Statistics, policy documents, news items
Grey literature (notably policy documents, statistics and news) should be searched as well as familiar bibliographic databases when compiling rapid evidence summaries. A list of suitable sources accessible and relevant to NHS Scotland staff is listed in the Knowledge Sharing Handbook article Useful sources for rapid evidence summaries. SCHARR recommend reading the article Olsan, T et al, 2011. Finding electronic information for health policy advocacy: a guide to improving search results. Journal of the American Academy of Nurse Practitioners. 24(2) 120. They also recommend undertaking the online course US National Library of Medicine Finding and Using Health Statistics to support searching in these areas if you are unfamiliar with grey literature searching.
News sites can ensure that the most up to date evidence is included – you should reference the original research as well as the news story. The NHS news page, Behind the Headlines, explains the facts behind news stories.
What is searched and how in depth a search is conducted should depend on both the topic and the time available. As a rough guide:
1 hour’s work available? focus on up to date clinical guidance. Expand the search if time allows to government sources, professional organisations specific to the requester’s interest (e.g. the RCGP website for primary care), and NHS Inform if patient information is required. Focus on the UK unless specified otherwise.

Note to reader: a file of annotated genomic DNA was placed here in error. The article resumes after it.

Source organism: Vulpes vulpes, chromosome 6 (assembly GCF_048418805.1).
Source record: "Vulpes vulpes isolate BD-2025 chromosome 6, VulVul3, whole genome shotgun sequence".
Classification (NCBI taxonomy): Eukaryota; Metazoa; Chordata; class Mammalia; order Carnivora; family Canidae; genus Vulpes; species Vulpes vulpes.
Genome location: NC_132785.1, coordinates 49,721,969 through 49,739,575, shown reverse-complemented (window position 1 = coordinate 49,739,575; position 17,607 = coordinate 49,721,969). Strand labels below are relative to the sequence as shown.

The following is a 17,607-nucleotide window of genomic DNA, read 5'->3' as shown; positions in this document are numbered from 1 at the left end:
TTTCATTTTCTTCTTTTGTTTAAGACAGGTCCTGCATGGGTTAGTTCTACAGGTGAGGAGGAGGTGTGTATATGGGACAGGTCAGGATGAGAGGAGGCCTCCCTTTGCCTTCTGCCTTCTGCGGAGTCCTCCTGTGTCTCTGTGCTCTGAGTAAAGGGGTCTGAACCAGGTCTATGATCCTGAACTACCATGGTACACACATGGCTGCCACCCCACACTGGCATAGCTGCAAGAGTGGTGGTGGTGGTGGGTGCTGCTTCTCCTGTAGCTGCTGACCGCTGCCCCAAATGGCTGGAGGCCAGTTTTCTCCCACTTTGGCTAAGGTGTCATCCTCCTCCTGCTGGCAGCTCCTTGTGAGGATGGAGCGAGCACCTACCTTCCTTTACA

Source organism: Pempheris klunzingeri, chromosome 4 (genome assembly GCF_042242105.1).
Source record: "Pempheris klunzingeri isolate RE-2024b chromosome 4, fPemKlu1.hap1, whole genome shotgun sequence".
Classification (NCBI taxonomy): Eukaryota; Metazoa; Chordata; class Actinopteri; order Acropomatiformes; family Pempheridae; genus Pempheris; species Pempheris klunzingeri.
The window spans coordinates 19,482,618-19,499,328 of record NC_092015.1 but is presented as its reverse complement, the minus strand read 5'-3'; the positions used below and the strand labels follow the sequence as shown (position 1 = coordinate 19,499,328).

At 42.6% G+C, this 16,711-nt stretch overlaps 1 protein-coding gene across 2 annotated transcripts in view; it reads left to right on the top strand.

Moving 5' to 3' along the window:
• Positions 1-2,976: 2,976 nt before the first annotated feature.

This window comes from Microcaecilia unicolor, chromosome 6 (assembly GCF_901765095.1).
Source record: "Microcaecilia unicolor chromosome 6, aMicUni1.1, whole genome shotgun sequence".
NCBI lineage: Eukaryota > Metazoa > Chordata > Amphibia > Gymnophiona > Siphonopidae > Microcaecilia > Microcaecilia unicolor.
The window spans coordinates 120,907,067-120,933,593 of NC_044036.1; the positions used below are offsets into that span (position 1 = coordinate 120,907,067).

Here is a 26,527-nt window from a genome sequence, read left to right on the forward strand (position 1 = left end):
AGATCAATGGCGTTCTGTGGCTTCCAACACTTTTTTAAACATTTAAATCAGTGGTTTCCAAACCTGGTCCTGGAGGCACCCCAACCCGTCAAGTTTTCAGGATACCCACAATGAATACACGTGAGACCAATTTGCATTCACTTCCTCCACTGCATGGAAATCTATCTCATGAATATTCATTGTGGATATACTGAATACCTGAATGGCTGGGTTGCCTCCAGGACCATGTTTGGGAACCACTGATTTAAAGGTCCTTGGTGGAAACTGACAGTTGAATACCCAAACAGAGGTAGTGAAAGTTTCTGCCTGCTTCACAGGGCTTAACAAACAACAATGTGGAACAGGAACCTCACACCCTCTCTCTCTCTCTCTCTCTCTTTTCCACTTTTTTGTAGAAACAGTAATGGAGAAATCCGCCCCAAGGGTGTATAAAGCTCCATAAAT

1 day’s work available? aim for a complete picture of the current situation, looking at material over the last 12 months. Use appropriate statistical and governmental sources and add any suitable graphs from here to your summary. Look at clinical guidance as above but do not limit to the UK unless the requester desires. Do a quick search in Medline or the most appropriate database (make it as up to date as possible, including In Process records, which are covered by the current Ovid Medline version).
1 week’s work available? aim to be comprehensive - carry out a Level 1-type search. Ensure that a range of news, guidance, statistical and policy sources are searched. Include conference abstracts and reports if available. Consider citation searching on any key papers or authors found. If time allows arrange references by publication type, subtopics or as appropriate, and aim for an attractive presentation (resources to assist with this are given on the Useful sources article).
Mapping the evidence
A map of the evidence can be constructed when compiling an evidence summary. Evidence maps can be used as a type of scoping search, identifying key authors, search terms and journals to assist in further searching, but are also a valid method of presenting available evidence on a topic in themselves (an example is published at Evidence Map of Mindfulness), alone or accompanying a conventional systematic review . Further reading on this from:
Booth, A., Sutton, A. And Papaioannou, D. 2016 Systematic approaches to a successful literature review 2nd ed. is recommended (multiple copies are available within NHS Scotland libraries).
There are several tools which can assist with this process:
Web of Science is a citation index database which can be accessed from the Knowledge Network. References retrieved by a topic search can be arranged by the number of times cited. The Analyze Results link allows the visualisation of results by author, journal titles and other aspects, allowing the rapid identification of top sources and authors for a topic.
PubMed PubReMiner ranks PubMed results for a search by publication date, author, journal title and more, and also by frequency of MeSH terms and keywords.
Adapted from training entitled Instant evidence based medicine: how to quickly synthesise research, delivered by School of Health and Related Research, University of Sheffield on 6th September 2018, Glasgow.